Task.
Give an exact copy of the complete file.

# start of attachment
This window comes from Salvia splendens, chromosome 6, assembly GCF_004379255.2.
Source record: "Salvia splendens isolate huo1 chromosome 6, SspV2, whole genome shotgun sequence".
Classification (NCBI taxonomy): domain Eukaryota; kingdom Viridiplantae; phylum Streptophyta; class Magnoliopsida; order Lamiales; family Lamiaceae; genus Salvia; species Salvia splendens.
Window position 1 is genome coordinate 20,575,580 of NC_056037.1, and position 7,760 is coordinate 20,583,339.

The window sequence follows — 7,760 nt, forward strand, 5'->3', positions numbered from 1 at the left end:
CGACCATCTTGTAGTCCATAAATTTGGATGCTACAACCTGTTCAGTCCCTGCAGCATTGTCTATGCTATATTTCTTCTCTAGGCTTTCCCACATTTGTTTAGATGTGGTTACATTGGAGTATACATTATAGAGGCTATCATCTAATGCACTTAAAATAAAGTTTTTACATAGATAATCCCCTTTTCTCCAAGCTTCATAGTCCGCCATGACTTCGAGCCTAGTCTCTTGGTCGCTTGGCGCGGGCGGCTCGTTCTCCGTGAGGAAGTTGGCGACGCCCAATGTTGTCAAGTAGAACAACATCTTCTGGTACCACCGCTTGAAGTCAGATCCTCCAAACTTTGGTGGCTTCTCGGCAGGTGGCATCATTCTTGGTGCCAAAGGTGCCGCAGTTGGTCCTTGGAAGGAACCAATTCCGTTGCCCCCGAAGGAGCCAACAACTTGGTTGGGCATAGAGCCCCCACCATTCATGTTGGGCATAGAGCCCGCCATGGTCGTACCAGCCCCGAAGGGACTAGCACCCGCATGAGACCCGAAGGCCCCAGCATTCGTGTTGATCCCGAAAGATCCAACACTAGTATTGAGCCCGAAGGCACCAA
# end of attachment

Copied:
This window comes from Salvia splendens, chromosome 6, assembly GCF_004379255.2.
Source record: "Salvia splendens isolate huo1 chromosome 6, SspV2, whole genome shotgun sequence".
Classification (NCBI taxonomy): domain Eukaryota; kingdom Viridiplantae; phylum Streptophyta; class Magnoliopsida; order Lamiales; family Lamiaceae; genus Salvia; species Salvia splendens.
Window position 1 is genome coordinate 20,575,580 of NC_056037.1, and position 7,760 is coordinate 20,583,339.

The window sequence follows — 7,760 nt, forward strand, 5'->3', positions numbered from 1 at the left end:
CGACCATCTTGTAGTCCATAAATTTGGATGCTACAACCTGTTCAGTCCCTGCAGCATTGTCTATGCTATATTTCTTCTCTAGGCTTTCCCACATTTGTTTAGATGTGGTTACATTGGAGTATACATTATAGAGGCTATCATCTAATGCACTTAAAATAAAGTTTTTACATAGATAATCCCCTTTTCTCCAAGCTTCATAGTCCGCCATGACTTCGAGCCTAGTCTCTTGGTCGCTTGGCGCGGGCGGCTCGTTCTCCGTGAGGAAGTTGGCGACGCCCAATGTTGTCAAGTAGAACAACATCTTCTGGTACCACCGCTTGAAGTCAGATCCTCCAAACTTTGGTGGCTTCTCGGCAGGTGGCATCATTCTTGGTGCCAAAGGTGCCGCAGTTGGTCCTTGGAAGGAACCAATTCCGTTGCCCCCGAAGGAGCCAACAACTTGGTTGGGCATAGAGCCCCCACCATTCATGTTGGGCATAGAGCCCGCCATGGTCGTACCAGCCCCGAAGGGACTAGCACCCGCATGAGACCCGAAGGCCCCAGCATTCGTGTTGATCCCGAAAGATCCAACACTAGTATTGAGCCCGAAGGCACCAA